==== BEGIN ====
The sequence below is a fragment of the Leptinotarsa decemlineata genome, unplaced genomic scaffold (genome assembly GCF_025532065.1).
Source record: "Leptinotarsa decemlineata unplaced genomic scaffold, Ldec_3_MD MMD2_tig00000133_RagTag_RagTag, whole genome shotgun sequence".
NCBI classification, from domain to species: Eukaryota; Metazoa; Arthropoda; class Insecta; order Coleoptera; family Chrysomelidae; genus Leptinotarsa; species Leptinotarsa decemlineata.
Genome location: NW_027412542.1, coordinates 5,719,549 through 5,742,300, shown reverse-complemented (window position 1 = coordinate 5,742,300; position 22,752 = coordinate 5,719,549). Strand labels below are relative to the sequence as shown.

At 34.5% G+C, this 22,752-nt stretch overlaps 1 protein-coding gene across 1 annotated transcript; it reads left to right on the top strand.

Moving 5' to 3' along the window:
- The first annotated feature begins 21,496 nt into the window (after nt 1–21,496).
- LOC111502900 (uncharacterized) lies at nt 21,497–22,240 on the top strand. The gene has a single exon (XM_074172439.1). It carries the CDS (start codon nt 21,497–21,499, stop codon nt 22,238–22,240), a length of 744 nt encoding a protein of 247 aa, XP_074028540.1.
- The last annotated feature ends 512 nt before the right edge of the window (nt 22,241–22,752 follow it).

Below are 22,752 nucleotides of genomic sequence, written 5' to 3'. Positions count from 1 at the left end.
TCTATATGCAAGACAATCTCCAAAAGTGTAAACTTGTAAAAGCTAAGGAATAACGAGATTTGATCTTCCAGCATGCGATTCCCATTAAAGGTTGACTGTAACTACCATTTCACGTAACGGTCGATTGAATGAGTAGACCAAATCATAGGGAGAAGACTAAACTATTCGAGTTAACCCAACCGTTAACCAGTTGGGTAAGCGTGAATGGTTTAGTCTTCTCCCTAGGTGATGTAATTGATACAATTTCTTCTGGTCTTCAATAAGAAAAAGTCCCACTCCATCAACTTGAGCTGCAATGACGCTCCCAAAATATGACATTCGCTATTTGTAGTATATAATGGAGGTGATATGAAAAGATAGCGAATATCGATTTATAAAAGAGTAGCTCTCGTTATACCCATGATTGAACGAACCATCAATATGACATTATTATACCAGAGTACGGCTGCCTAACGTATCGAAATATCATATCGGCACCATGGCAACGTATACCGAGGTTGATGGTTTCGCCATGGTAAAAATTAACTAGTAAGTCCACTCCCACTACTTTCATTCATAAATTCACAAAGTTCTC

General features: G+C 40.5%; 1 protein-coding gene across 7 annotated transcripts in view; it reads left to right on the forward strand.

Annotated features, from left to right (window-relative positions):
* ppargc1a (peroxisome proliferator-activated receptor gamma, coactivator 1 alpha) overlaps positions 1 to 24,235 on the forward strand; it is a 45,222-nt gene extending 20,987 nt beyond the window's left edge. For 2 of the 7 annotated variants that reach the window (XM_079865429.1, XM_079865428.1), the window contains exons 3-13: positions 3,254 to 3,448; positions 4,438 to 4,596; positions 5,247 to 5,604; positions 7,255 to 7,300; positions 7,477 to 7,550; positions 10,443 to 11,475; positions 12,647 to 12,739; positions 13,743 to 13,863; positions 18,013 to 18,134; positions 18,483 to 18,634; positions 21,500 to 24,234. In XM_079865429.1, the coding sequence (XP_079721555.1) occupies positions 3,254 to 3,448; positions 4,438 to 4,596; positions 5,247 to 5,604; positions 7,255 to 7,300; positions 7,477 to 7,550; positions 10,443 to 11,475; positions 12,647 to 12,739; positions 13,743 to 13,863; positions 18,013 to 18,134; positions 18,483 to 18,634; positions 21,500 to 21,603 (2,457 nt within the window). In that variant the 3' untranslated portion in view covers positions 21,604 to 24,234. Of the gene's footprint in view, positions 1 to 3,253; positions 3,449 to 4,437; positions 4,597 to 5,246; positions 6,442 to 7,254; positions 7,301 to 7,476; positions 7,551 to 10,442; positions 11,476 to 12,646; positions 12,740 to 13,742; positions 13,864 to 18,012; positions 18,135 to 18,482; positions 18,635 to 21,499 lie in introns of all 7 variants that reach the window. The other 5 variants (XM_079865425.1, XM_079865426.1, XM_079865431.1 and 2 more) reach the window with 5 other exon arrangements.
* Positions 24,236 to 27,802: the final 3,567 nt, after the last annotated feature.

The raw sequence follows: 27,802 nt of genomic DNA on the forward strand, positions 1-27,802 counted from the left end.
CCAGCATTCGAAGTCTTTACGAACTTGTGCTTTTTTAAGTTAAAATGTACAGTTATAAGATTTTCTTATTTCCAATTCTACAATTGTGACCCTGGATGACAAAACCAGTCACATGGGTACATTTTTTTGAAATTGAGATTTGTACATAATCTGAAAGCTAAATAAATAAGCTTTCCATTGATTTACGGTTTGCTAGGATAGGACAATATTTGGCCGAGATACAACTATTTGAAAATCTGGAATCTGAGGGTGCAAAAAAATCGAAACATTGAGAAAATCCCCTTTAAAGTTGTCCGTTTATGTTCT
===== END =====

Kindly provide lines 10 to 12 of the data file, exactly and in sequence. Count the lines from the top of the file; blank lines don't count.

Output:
Below are 22,752 nucleotides of genomic sequence, written 5' to 3'. Positions count from 1 at the left end.
TCTATATGCAAGACAATCTCCAAAAGTGTAAACTTGTAAAAGCTAAGGAATAACGAGATTTGATCTTCCAGCATGCGATTCCCATTAAAGGTTGACTGTAACTACCATTTCACGTAACGGTCGATTGAATGAGTAGACCAAATCATAGGGAGAAGACTAAACTATTCGAGTTAACCCAACCGTTAACCAGTTGGGTAAGCGTGAATGGTTTAGTCTTCTCCCTAGGTGATGTAATTGATACAATTTCTTCTGGTCTTCAATAAGAAAAAGTCCCACTCCATCAACTTGAGCTGCAATGACGCTCCCAAAATATGACATTCGCTATTTGTAGTATATAATGGAGGTGATATGAAAAGATAGCGAATATCGATTTATAAAAGAGTAGCTCTCGTTATACCCATGATTGAACGAACCATCAATATGACATTATTATACCAGAGTACGGCTGCCTAACGTATCGAAATATCATATCGGCACCATGGCAACGTATACCGAGGTTGATGGTTTCGCCATGGTAAAAATTAACTAGTAAGTCCACTCCCACTACTTTCATTCATAAATTCACAAAGTTCTC

General features: G+C 40.5%; 1 protein-coding gene across 7 annotated transcripts in view; it reads left to right on the forward strand.